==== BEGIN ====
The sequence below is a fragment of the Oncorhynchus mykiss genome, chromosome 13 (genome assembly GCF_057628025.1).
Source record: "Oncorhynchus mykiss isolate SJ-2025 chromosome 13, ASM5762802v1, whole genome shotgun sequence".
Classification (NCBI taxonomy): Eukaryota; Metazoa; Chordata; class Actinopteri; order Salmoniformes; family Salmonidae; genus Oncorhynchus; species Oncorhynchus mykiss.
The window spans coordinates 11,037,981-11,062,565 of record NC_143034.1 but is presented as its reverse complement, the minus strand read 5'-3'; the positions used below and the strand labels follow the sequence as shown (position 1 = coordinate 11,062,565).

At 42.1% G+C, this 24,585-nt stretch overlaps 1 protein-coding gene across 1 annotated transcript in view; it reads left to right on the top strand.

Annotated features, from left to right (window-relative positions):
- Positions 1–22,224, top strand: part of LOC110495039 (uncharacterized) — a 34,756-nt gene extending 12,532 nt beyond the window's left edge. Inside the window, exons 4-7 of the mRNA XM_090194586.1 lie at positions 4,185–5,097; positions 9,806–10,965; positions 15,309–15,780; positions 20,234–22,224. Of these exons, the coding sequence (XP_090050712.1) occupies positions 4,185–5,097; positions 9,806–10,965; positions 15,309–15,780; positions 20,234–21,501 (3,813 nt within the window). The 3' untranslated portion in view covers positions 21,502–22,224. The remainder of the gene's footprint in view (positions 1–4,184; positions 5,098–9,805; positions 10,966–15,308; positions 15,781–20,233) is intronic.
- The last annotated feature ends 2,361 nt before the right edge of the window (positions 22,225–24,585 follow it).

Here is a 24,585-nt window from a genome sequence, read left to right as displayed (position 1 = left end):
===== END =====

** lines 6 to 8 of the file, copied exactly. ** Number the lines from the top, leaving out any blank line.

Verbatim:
Annotated features, from left to right (window-relative positions):
- Positions 1–22,224, top strand: part of LOC110495039 (uncharacterized) — a 34,756-nt gene extending 12,532 nt beyond the window's left edge. Inside the window, exons 4-7 of the mRNA XM_090194586.1 lie at positions 4,185–5,097; positions 9,806–10,965; positions 15,309–15,780; positions 20,234–22,224. Of these exons, the coding sequence (XP_090050712.1) occupies positions 4,185–5,097; positions 9,806–10,965; positions 15,309–15,780; positions 20,234–21,501 (3,813 nt within the window). The 3' untranslated portion in view covers positions 21,502–22,224. The remainder of the gene's footprint in view (positions 1–4,184; positions 5,098–9,805; positions 10,966–15,308; positions 15,781–20,233) is intronic.
- The last annotated feature ends 2,361 nt before the right edge of the window (positions 22,225–24,585 follow it).